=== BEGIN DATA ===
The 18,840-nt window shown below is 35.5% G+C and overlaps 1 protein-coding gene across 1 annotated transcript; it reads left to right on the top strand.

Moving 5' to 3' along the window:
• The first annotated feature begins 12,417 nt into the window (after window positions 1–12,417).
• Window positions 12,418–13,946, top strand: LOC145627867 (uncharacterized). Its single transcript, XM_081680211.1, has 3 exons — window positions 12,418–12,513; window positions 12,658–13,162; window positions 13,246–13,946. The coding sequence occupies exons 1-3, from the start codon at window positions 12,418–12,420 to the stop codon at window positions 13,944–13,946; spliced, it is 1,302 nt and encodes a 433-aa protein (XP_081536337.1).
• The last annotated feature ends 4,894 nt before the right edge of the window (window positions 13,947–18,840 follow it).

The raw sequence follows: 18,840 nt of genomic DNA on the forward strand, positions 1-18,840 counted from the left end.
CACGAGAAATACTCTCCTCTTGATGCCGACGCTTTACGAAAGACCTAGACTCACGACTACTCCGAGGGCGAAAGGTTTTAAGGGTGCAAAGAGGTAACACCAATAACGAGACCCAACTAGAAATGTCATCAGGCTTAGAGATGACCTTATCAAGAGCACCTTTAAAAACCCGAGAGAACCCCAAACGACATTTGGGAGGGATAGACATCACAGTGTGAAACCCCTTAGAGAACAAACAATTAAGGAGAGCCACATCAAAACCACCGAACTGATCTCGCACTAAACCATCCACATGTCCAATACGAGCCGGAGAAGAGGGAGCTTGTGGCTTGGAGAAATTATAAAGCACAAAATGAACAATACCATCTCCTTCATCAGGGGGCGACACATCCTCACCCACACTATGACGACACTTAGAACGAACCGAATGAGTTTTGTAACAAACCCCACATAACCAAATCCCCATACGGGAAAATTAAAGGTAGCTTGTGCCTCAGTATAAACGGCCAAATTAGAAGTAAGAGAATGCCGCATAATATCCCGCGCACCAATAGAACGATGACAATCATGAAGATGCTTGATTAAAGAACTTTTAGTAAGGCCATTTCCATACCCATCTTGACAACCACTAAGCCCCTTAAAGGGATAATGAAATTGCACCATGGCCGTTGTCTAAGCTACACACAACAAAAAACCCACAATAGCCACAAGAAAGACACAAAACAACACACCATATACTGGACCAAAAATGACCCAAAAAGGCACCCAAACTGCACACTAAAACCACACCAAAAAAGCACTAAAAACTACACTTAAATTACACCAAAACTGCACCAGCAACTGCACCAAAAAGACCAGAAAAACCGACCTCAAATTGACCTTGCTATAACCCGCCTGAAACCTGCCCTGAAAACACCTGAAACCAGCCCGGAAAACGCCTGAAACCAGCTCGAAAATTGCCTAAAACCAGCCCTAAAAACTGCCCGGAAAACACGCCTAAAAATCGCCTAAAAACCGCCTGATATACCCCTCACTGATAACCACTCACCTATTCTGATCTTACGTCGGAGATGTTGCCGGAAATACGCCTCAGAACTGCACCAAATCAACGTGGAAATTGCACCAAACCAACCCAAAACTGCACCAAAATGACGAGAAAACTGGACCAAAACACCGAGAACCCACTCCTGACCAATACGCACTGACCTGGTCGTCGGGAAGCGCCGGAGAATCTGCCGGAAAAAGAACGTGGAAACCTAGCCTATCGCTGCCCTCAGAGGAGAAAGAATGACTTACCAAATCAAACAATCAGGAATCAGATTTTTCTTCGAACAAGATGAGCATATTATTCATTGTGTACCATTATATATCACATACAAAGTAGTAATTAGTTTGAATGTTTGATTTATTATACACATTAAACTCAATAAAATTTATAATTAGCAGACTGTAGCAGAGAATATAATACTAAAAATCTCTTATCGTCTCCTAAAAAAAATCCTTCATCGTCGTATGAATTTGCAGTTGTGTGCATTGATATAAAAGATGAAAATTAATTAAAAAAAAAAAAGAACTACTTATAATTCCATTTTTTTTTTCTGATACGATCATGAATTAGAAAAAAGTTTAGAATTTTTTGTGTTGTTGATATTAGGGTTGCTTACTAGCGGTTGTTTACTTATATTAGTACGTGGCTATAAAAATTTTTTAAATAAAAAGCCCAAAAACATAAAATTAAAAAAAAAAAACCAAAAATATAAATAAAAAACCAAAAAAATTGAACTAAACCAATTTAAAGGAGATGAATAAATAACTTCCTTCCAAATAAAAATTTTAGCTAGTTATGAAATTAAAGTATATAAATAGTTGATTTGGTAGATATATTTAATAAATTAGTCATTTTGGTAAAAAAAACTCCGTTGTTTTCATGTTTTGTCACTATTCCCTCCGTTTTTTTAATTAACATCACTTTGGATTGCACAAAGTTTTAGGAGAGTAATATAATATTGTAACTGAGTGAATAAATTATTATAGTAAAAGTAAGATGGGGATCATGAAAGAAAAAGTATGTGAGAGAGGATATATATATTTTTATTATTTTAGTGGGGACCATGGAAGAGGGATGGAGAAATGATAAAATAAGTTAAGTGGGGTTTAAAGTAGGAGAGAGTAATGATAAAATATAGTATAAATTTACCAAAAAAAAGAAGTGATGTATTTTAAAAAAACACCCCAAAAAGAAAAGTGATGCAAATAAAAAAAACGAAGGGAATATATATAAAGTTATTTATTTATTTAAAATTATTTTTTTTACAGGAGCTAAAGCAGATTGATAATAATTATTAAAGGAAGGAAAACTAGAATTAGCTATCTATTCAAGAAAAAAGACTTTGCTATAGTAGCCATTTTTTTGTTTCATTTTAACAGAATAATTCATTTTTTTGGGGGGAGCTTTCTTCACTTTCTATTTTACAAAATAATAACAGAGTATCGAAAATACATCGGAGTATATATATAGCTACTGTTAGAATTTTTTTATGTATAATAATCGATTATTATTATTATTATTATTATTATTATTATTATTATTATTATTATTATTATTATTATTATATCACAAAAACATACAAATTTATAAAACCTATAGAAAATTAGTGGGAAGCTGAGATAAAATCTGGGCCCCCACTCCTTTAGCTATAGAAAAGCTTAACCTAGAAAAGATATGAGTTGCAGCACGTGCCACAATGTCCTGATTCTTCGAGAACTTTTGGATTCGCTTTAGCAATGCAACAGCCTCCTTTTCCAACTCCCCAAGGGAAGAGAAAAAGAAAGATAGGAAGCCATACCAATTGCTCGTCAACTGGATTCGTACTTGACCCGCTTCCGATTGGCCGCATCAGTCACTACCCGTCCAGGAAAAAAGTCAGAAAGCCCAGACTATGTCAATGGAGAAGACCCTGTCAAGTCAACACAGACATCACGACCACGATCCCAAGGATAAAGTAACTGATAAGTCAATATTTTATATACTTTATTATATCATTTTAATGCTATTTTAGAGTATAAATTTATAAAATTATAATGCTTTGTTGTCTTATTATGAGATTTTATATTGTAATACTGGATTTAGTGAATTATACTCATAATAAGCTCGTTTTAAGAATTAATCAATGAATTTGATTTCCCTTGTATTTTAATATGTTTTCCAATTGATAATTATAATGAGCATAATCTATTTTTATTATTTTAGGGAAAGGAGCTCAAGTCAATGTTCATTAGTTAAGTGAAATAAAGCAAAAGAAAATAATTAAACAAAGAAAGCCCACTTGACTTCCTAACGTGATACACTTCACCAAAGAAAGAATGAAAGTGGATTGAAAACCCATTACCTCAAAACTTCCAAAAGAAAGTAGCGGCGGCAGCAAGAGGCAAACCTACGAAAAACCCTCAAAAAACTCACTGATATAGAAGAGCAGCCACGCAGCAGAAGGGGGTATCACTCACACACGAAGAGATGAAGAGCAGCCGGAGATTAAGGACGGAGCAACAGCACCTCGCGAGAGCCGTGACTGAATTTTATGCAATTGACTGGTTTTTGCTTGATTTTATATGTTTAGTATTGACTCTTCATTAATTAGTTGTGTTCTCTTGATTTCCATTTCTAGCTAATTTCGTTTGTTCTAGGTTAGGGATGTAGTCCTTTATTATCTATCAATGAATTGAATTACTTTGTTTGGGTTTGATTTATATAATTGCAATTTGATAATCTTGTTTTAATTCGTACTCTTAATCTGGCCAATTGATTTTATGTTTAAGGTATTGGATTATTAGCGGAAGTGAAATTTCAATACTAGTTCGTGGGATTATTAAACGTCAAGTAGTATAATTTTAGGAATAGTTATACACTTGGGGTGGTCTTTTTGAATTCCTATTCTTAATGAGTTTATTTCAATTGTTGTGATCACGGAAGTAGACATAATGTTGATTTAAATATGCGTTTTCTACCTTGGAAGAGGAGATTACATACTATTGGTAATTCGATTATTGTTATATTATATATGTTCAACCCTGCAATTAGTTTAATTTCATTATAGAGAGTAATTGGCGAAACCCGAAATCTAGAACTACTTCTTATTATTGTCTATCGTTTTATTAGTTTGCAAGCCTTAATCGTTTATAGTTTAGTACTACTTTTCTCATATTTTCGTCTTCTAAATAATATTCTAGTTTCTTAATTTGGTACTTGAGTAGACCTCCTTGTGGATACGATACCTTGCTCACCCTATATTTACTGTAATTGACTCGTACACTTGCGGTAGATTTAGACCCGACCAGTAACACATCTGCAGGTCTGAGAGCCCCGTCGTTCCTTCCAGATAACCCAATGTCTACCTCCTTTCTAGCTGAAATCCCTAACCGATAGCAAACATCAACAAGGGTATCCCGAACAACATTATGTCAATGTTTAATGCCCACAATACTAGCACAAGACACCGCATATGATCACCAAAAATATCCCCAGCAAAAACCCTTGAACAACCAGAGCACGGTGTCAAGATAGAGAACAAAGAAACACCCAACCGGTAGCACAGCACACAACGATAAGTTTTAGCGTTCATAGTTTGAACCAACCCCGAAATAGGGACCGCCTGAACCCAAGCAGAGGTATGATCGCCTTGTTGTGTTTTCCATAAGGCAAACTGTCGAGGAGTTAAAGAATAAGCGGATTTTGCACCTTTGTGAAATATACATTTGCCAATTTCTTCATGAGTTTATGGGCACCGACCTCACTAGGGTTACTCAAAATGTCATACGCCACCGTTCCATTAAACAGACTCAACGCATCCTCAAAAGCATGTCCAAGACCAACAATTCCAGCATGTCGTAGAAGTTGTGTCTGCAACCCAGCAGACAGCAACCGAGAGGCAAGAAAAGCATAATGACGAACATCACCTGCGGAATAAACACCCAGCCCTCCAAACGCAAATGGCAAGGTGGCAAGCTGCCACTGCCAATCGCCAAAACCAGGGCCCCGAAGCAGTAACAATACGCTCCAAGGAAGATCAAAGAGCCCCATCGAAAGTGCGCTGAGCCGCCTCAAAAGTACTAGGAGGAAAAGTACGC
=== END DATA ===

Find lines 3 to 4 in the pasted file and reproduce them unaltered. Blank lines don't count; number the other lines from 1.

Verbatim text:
• The first annotated feature begins 12,417 nt into the window (after window positions 1–12,417).
• Window positions 12,418–13,946, top strand: LOC145627867 (uncharacterized). Its single transcript, XM_081680211.1, has 3 exons — window positions 12,418–12,513; window positions 12,658–13,162; window positions 13,246–13,946. The coding sequence occupies exons 1-3, from the start codon at window positions 12,418–12,420 to the stop codon at window positions 13,944–13,946; spliced, it is 1,302 nt and encodes a 433-aa protein (XP_081536337.1).